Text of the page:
Jean Giraud: Mobeius – A Tribute

Jean Giraud: Mobeius

A personal reflection on Jean Giraud (pen name Mobeius) the French artist who died yesterday. Back in the 1970’s when I was living in the Netherlands, I came across the fantastic work of Mobeius in a magazine called Metal Hurlant (Screaming Metal). Although the magazine was in French, and although my French language skills were not too brilliant, it didn’t deter me for buying the magazines as I loved the beautiful illustrations. In fact my favourite Mobeius character was ‘Arzach’, and there were no words, like a silent movie the pictures themselves narrated the story, words were not needed. Below is an example of an Arzach story.


PARIS — French comics artist Jean Giraud, known by fans from Hollywood to Japan as Moebius and the creator of unsettling, eye-opening fantasy worlds in print and on film, has died at 73.Publishing house Dargaud announced the death in a statement and hailed “one of the greatest artists of world comic art.” France’s Europe-1 radio said he died Saturday after a long illness, according to his family.

Mr. Giraud worked on several Hollywood films including “Alien,” “Tron” and “The Fifth Element” and was a co-founder of U.S. comics magazine Heavy Metal in 1975.Born in 1938, he first found success with the “Blueberry” western series in France in the 1960s before moving into science fiction. He worked under his real name as well as the pseudonym Gir but was best known as Moebius.

The hallucinogenic Western movie Blueberry (Renegade in the USA) was filmed by Jan Kounen starring Michael Madsen famous (for me) for it’s impressive and elaborate ‘ayahuasca’ scene complete with Shipibo icaros. A brief note: Jan Kounen contributed a foreword for the book I co-authored ‘The Ayahuasca Visions of Pablo Amaringo‘. Accordingly the art of Jean Giraud was influenced by his involvement in shamanism and  hallucinogenic plants, as this review from the Fondation Cartier describes;.

Trance as a Creative Process

Metamorphosis is not only to be found in the shape-shifting forms within the artist’s work or his alternative identities, but is also an essential part of the artistic process he has defined over the years. Following his two trips to Mexico in 1955 and 1965, he would develop new perspectives on his work. It was in Mexico that he first encountered the infinite horizons and extraordinary natural forms of the Mexican desert that would become an important part of his drawings from Blueberry to Arzach. In Mexico, he would also discover the shamanic culture of Native Americans and experiment for the first and only time with hallucinogenic mushrooms. This powerful experience would lead him to consider the trance as a creative process—a technique that would allow him to explore the strange and fantastical and to defy, within his drawings, the rules of nature and verisimilitude. For Moebius, the state of trance also has the potential to bring about metamorphosis.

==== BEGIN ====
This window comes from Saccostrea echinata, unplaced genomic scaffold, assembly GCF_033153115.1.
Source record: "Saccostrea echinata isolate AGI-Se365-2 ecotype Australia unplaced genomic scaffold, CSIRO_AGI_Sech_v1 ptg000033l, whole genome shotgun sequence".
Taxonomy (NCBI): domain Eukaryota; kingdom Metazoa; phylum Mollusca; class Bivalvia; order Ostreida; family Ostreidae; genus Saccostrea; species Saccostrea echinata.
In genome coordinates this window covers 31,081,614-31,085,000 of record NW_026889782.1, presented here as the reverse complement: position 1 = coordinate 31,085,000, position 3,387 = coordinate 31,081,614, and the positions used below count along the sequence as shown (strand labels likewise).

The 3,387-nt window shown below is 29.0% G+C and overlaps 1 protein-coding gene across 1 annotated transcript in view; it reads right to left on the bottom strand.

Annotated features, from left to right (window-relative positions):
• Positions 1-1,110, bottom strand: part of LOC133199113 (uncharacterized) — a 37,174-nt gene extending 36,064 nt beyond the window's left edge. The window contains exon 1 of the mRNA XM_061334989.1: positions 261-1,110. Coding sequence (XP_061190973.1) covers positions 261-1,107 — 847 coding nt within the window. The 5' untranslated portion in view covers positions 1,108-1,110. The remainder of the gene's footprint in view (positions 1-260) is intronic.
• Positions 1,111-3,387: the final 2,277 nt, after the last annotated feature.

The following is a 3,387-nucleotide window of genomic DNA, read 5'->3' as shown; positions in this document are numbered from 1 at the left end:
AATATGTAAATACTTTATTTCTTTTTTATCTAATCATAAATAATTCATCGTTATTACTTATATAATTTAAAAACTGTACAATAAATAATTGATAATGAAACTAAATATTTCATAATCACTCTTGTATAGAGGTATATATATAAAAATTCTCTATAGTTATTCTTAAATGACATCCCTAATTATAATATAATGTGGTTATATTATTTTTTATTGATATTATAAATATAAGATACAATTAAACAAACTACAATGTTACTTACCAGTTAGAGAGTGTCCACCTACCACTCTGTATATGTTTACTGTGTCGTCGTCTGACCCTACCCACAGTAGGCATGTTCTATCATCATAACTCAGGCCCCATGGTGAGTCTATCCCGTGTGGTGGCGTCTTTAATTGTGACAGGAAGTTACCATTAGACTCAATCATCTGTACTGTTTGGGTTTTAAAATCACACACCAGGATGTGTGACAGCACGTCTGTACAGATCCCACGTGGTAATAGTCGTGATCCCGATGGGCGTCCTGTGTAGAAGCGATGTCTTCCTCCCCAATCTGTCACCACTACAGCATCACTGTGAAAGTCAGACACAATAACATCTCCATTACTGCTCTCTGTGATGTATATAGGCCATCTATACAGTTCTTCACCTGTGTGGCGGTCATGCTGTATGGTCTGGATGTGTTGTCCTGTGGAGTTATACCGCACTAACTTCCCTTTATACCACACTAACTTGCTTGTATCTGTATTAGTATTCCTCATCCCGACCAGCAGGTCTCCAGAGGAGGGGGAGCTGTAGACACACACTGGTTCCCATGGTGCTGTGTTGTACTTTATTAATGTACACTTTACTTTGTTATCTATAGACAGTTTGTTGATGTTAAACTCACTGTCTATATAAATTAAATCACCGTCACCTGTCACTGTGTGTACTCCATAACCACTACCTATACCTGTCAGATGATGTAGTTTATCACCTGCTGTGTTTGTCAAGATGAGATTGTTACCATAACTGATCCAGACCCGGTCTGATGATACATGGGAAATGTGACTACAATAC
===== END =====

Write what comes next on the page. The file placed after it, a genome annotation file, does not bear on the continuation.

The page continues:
Mobeius Official Website

Moebius - Arzach

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Moebius - Arzach

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Moebius - Arzach


Moebius - Arzach

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Moebius - Arzach

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Moebius - Arzach

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Moebius - Arzach

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Moebius - Arzach

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